Workflow / toolchain? What's yours like?


New member
I'm primarily a PHP developer (at least for web apps), and I'm frequently pressed into service as a front end developer.

I don't do ANY graphic design - I have GIMP and Inkscape since I'm not paying for Photoshop / Illustrator - I rarely use them, and even then I'm resizing, or exporting to change formats ... nothing creative.

So here's the tools I use:

IDE / dev tools-
MySql Workbench

Ruby with the following 4 gems:
Sass - which is needed
Susy 2
Compass - only because it's easier to set up the compass transpiler than the scss one in PHPStorm
Haml - which I'm starting to use, but might drop it later.
FileZilla - if you consider it part of the toolchain. It's not used in development, only deployment so ...

Of the 3 Ruby gems, I'd really like to only have the Sass compiler, and I'd rather use LibSass - a C++ library that is MUCH faster but it's a pain, and Haml - which I have no idea if there's a non-Ruby transpiler. I think there's a PHP one, but I want a compiled binary like LibSass.

When I'm done with my current project, I'm going to be looking into getting rid of Ruby and Compass in favor of using LibSass for Sass, and something else for Haml.

My workflow goes something like this right now (and I hope to change it when I get rid of Ruby!):

Create a directory, and populate it with my skeleton backend system then point the local dev server at it.
Create a PhpStorm project out of it, and a Compass project, then initialize a Git repository there, and exclude the PhpStorm project directory (.idea folder) and the ruby config file. Then I set up the config.rb file to include things other than compass - like Susy that I might be using in that project. At this point, I set up the PhpStorm projects file watchers for Sass and Haml, and set up Git in the ide.

On the test server (external LAMP server) I create a new site for it, and I have a procedure to setup Git repos for 3 tier deployment. At this point, I can start working and make git commits to the local repo, and when I've got it to where I want a client to start testing it I use git to push to the test server, and send them a link. They can play with that now, as I work on more stuff locally.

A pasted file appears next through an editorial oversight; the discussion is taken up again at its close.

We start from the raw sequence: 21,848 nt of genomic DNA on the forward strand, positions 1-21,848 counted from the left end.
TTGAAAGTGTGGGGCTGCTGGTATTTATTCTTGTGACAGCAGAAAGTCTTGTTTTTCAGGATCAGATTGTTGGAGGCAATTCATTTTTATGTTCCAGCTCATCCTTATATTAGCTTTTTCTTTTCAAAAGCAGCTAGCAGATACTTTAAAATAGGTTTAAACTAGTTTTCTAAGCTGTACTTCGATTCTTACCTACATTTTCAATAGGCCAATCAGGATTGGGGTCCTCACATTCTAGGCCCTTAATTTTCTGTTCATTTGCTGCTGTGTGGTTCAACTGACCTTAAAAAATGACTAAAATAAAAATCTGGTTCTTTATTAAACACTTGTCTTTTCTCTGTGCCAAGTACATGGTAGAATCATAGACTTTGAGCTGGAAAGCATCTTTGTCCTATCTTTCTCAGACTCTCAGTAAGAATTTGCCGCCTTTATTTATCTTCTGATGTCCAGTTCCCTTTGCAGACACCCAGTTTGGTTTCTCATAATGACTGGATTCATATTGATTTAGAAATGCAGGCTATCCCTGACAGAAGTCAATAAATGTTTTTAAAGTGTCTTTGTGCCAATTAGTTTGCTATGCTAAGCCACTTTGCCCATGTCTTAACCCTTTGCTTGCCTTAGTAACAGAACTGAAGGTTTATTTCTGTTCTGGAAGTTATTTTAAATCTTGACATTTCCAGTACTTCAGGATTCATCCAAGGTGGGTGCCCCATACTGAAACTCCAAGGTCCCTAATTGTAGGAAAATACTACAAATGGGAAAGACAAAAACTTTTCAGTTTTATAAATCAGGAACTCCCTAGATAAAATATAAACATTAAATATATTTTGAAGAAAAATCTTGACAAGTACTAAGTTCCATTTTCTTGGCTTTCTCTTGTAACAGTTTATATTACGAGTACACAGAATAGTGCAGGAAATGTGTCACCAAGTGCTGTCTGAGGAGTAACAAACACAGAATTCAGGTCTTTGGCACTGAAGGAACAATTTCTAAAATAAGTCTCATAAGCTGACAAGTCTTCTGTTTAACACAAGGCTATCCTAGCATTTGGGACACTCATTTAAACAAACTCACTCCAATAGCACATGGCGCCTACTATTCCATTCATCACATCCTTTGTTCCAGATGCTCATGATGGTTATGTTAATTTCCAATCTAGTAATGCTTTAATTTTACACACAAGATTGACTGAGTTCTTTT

Then begins a cycle of features being added, changes being made, and pushes to test. At some point, they tell me to go live and I git push the site up to the production webserver. When database changes have to be pushed, I replicate with MySql Workbench. If I can't get direct database access, I'll output the sql to make the changes, log into their hosting account and run it with phpmyadmin ...

It sounds a little crazy - but git is WAY faster than ftp - and if I bork something I can reverse it easily! usually I exclude things like image directories from git and FTP them up - at least I do if they're heavy.

And that's all there is to it - cut dry and simple right? :D

Oh, and if they don't have git on the production server, I backup production, and ftp up from test the old school way.


Staff member
Wow such a great topic buddy.

I am primarly a web designer / User Interface Designer and I use many different tools depending on what I really need.

Developing tools:
Brackets, Notepad++, FileZilla, Html5, CSS3, JavaScript

Design tools:
Adobe Photoshop, Illustrator, GIMP, Fireworks, Adobe Flash.

Devices: Apple Macbook, PC

I design and create graphics as much as I can, sometimes I combine already created assets together to complete graphic elements. At the moment I am working on a project for College work which is a game, I have combined different pre-made assets that are free to use, thanks to

I tend to design websites only, because this is so fun and give me a lot of power to do so even though I design in a very simple way it is still very good and look professional.

At home for viewing php scripts related to my simple websites I use XAMPP which is the best for local host servers.

I have a lot to do at the college at the moment which means that I cannot learn new things that would be cool to have, but I am trying to learn new stuff all the time and trying to keep up with them.


New member
If you're doing a lot of CSS3, I'd highly suggest Sass 3 with the scss syntax. You don't have to integrate it into your dev environment like I have, you can set a file watcher on the command line that runs in the background so any time your scss file gets saved, it automatically runs the transpiler.